"You should at least say hello, Lennier." The other, calmer participant in this less than private discussion stood tentatively against the wall of the main MedLab corridor, looking carefully serene and nonchalant. He knew Lennier didn't believe the charade, but at least he was trying. "She wants to see you, you know. She-"

    "I cannot!" Lennier turned on him, his eyes if not his body expressing his almost desperate anger. "She is shamed among Minbari. If I were to see her..."

    "Come on, Lennier. Surely you care enough to stand by her?" Marcus' tone was incredulous - as well it should be, judging from Lennier's surprised and fervent reaction.

    "I have pledged myself to her. There is nothing I would not do for her." He took a deep, supposedly calming breath. "And that is why I must stay away."

    Marcus was not too proud to admit when he was completely out of his depth. "Uh, excuse me, Lennier..." He raised a tentative hand slightly. "I missed the boat then. Mind running me through that Minbari mind-set one more time?"

    Lennier cast him a quizzical expression; when he spoke it was with exaggerated patience as if to a small, somewhat recalcitrant child.

    "If I were to see her, she would know that I know..." A bitter taste filled his mouth at the words. "That others know that she has been - intimate - with Sheridan."

    "She knows that already, Lennier."

    He took a deep breath that sounded almost like an inward growl. "She would know that I see her disgrace. I could not shame her that way."

    So that was it. Marcus just blinked, thrown off beam suddenly by the unexpected turn. Bloody hell, the Minbari had some strange ways of looking at things.

    "And what, forgive me for asking, are you doing to her by refusing to even look at her?" He didn't give the Minbari time to answer, knowing it would only be another stubborn stalling technique his species were so renowned for. "She wants to see you, Lennier. She needs to see you. She needs a friend, and I'm not it. I've tried." He shrugged, deceptively nonchalant. "Someone had to, and Ivanova's too damn busy trying to hold all our lives together to have a personal life, her own or anyone else's. All Delenn has is a personal life right now." He could see his words trying to penetrate, pushed further. "She's lonely, Lennier. It's been three days now, she's still stuck in MedLab, for all she knows the universe is going down the tube around her ears and the one person who might possibly be able to yank it back up is still lying in a coma down the corridor! She went through ten kinds of hell just to get him back alive - and believe me I know, I've heard all about it - and right when she thought everything was going right he starts trying to die on her. Forgive me again for saying so, but any small trauma she might feel from seeing you is going to run and hide in comparison."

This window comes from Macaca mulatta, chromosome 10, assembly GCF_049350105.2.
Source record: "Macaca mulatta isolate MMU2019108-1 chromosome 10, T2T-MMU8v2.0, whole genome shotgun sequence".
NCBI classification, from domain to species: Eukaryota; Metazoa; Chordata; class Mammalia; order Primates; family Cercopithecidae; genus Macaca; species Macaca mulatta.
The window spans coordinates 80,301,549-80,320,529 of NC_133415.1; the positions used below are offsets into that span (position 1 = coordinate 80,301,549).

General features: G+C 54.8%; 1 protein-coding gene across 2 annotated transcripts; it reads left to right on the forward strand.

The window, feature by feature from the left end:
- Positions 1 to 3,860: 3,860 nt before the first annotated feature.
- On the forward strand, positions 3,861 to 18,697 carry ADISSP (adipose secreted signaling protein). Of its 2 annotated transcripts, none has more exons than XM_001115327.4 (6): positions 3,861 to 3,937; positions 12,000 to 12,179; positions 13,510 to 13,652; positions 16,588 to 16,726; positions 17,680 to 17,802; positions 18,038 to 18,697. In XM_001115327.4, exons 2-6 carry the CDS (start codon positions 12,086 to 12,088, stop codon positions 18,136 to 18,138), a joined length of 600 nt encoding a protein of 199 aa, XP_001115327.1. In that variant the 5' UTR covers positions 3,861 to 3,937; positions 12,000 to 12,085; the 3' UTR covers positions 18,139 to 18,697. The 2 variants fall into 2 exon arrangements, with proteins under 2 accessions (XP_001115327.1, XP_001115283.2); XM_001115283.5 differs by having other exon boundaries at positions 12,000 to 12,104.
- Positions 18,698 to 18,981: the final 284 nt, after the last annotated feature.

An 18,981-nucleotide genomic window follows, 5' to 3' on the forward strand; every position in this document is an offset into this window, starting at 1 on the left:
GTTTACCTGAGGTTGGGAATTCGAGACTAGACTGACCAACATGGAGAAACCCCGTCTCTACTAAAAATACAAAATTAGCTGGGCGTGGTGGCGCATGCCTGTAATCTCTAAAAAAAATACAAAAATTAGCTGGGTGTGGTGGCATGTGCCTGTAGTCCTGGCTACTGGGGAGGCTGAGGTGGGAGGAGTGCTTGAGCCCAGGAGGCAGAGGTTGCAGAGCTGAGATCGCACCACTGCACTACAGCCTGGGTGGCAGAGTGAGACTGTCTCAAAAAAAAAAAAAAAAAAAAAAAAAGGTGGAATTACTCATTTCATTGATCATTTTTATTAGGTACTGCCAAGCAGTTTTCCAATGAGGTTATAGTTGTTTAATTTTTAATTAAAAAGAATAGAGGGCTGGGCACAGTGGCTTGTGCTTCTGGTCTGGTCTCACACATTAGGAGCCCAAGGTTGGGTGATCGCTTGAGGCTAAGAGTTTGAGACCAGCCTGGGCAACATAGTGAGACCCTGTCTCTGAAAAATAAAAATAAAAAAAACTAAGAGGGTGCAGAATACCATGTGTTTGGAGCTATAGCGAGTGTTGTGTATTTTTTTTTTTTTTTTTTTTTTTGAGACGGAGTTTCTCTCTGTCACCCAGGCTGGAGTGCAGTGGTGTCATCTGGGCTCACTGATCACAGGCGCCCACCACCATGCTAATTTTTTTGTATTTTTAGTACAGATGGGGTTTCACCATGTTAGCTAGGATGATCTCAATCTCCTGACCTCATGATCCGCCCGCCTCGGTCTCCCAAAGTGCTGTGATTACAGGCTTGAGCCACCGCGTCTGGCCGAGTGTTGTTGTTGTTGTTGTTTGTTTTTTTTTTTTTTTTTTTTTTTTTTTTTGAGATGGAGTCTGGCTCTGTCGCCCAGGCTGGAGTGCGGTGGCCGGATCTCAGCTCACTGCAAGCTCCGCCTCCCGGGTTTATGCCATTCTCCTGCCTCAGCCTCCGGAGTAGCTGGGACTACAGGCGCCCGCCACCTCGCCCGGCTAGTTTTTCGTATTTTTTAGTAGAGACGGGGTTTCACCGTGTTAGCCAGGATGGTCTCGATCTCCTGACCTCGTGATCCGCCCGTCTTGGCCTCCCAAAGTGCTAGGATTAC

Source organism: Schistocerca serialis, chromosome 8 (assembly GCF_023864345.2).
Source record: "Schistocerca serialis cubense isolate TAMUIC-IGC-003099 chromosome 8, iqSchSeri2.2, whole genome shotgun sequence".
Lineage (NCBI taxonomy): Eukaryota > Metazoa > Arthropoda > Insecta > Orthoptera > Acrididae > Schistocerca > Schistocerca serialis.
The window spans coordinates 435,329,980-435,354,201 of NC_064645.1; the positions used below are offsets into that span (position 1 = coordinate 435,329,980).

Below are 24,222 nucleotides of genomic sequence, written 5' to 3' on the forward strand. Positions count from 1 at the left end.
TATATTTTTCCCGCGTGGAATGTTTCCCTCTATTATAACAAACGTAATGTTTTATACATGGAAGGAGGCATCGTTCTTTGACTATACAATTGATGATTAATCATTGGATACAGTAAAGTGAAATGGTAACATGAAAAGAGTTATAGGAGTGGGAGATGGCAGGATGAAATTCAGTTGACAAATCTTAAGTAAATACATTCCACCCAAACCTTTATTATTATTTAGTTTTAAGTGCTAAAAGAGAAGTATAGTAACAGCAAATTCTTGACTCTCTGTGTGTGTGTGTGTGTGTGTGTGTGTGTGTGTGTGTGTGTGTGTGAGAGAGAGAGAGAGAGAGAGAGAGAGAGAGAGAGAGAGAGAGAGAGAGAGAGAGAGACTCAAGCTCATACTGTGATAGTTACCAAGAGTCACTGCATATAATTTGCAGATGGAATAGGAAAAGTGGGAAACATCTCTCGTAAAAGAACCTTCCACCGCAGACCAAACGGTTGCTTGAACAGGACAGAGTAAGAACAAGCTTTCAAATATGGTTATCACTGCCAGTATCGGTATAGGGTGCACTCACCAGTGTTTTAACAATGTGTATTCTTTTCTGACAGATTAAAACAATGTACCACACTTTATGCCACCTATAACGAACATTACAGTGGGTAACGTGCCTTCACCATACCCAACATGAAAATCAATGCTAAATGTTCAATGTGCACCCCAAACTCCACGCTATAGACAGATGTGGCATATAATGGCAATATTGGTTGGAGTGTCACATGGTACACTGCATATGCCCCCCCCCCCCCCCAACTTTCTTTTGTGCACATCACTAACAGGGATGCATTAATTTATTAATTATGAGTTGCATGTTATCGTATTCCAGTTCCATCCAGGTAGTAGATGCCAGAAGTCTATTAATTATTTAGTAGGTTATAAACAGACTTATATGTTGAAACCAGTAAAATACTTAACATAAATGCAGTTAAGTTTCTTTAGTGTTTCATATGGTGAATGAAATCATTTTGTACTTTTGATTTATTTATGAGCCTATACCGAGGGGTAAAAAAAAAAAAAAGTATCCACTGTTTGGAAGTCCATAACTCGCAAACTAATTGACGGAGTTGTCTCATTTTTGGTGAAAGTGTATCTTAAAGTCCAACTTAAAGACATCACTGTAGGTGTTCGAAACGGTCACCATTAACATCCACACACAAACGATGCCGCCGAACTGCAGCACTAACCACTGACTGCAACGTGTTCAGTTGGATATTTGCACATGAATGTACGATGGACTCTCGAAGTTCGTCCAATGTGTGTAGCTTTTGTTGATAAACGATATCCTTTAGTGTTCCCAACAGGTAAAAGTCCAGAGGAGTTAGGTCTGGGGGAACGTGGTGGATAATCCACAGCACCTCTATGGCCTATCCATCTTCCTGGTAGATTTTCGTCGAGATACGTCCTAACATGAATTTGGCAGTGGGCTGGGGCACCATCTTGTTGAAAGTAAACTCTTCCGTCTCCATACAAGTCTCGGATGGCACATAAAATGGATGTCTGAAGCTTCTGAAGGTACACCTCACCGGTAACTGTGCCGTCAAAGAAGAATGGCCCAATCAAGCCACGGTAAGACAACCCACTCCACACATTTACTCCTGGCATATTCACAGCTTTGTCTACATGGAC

Lennier was actually trembling with uncertainty as the words hit home, aimed by the Ranger's steady gaze. Marcus sighed and flashed him a rueful half-grin.

    "Just go and see her, Lennier. Speak to her. Let her know you're here for her the way he can't be right now." He saw hackles rise at the mention of the Captain and winced. "There are some things you need to hear from her as well, I think. She wants to tell you, if you'll just get over yourself and talk to her." He gave the Minbari a light push down the corridor. "Go on. For her if not for you."

    For her. He took a tentative step down the corridor to the private rooms, glancing uncertainly back at Marcus, still watching him evenly. For Delenn. He could do this, for her. If she wanted it. And Marcus had certainly been insistent enough that she did, although he only hesitantly believed the Ranger. Ivanova was another matter - she knew nothing of what she said, not understanding the depth of Delenn's shame. Marcus... he knew Minbari ways, had been trained in them, but he was Human. Just as Delenn had been trained and raised as a Minbari, but was also now Human.

    Too Human.

    He stopped abruptly, his mind frozen in contest with itself as he struggled to find some answer for it. This was wrong. He did not want to bring such shame to her by looking on her, by saying what had to be said. He did not want to bring that terrible, haunting loneliness and hurt back to her face that he had seen so many times when their people rejected her. But how could he see her, talk to her, look at her, without thinking of it? She would know, and she would make him speak of it. Of her shame, her disgrace at Sheridan's hand.